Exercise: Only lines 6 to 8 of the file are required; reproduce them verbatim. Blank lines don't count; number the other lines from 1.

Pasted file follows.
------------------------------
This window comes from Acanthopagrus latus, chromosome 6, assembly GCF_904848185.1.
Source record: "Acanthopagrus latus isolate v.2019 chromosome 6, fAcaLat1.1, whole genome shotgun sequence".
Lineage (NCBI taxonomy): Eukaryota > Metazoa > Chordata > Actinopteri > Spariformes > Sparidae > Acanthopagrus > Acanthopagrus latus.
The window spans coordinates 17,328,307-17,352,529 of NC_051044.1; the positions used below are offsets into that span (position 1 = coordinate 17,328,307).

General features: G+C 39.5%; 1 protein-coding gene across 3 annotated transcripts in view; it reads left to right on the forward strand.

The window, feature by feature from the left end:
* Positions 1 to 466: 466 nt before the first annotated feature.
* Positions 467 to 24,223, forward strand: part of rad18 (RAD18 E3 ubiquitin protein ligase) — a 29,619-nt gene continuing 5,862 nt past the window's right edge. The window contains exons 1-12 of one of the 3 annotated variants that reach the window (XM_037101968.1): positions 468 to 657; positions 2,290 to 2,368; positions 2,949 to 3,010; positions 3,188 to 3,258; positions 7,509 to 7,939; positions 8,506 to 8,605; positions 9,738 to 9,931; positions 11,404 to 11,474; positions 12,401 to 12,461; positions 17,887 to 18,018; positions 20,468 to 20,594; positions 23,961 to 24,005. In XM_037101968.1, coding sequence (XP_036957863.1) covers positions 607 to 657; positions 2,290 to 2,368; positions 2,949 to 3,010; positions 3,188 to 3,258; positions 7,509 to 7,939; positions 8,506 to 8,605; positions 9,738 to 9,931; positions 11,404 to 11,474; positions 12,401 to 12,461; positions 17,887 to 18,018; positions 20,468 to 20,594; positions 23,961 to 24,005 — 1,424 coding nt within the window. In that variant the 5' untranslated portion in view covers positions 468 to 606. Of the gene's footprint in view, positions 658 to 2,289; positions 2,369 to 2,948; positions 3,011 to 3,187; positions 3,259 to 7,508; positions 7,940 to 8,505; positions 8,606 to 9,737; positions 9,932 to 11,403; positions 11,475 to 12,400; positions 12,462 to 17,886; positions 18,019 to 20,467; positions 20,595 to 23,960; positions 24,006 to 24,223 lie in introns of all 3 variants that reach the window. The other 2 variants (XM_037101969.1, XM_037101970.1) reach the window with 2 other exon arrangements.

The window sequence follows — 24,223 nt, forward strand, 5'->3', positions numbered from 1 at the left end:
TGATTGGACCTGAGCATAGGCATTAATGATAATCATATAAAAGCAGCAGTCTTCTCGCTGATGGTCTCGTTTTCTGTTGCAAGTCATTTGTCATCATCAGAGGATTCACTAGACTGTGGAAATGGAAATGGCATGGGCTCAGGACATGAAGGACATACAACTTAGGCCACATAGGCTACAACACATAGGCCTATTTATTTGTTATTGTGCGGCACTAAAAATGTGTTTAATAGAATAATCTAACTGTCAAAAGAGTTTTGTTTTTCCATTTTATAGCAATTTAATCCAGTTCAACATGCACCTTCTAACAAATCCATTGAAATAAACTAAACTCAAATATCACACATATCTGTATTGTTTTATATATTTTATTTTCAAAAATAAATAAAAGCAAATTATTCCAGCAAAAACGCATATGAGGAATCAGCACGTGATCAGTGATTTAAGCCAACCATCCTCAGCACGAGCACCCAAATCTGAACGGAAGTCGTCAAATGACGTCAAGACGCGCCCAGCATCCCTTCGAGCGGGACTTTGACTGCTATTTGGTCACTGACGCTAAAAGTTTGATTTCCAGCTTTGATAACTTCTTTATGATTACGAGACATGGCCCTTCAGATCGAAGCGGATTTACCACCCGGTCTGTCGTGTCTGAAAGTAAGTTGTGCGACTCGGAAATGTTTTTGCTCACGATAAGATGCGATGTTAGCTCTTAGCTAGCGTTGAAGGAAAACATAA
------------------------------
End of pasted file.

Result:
The window, feature by feature from the left end:
* Positions 1 to 466: 466 nt before the first annotated feature.
* Positions 467 to 24,223, forward strand: part of rad18 (RAD18 E3 ubiquitin protein ligase) — a 29,619-nt gene continuing 5,862 nt past the window's right edge. The window contains exons 1-12 of one of the 3 annotated variants that reach the window (XM_037101968.1): positions 468 to 657; positions 2,290 to 2,368; positions 2,949 to 3,010; positions 3,188 to 3,258; positions 7,509 to 7,939; positions 8,506 to 8,605; positions 9,738 to 9,931; positions 11,404 to 11,474; positions 12,401 to 12,461; positions 17,887 to 18,018; positions 20,468 to 20,594; positions 23,961 to 24,005. In XM_037101968.1, coding sequence (XP_036957863.1) covers positions 607 to 657; positions 2,290 to 2,368; positions 2,949 to 3,010; positions 3,188 to 3,258; positions 7,509 to 7,939; positions 8,506 to 8,605; positions 9,738 to 9,931; positions 11,404 to 11,474; positions 12,401 to 12,461; positions 17,887 to 18,018; positions 20,468 to 20,594; positions 23,961 to 24,005 — 1,424 coding nt within the window. In that variant the 5' untranslated portion in view covers positions 468 to 606. Of the gene's footprint in view, positions 658 to 2,289; positions 2,369 to 2,948; positions 3,011 to 3,187; positions 3,259 to 7,508; positions 7,940 to 8,505; positions 8,606 to 9,737; positions 9,932 to 11,403; positions 11,475 to 12,400; positions 12,462 to 17,886; positions 18,019 to 20,467; positions 20,595 to 23,960; positions 24,006 to 24,223 lie in introns of all 3 variants that reach the window. The other 2 variants (XM_037101969.1, XM_037101970.1) reach the window with 2 other exon arrangements.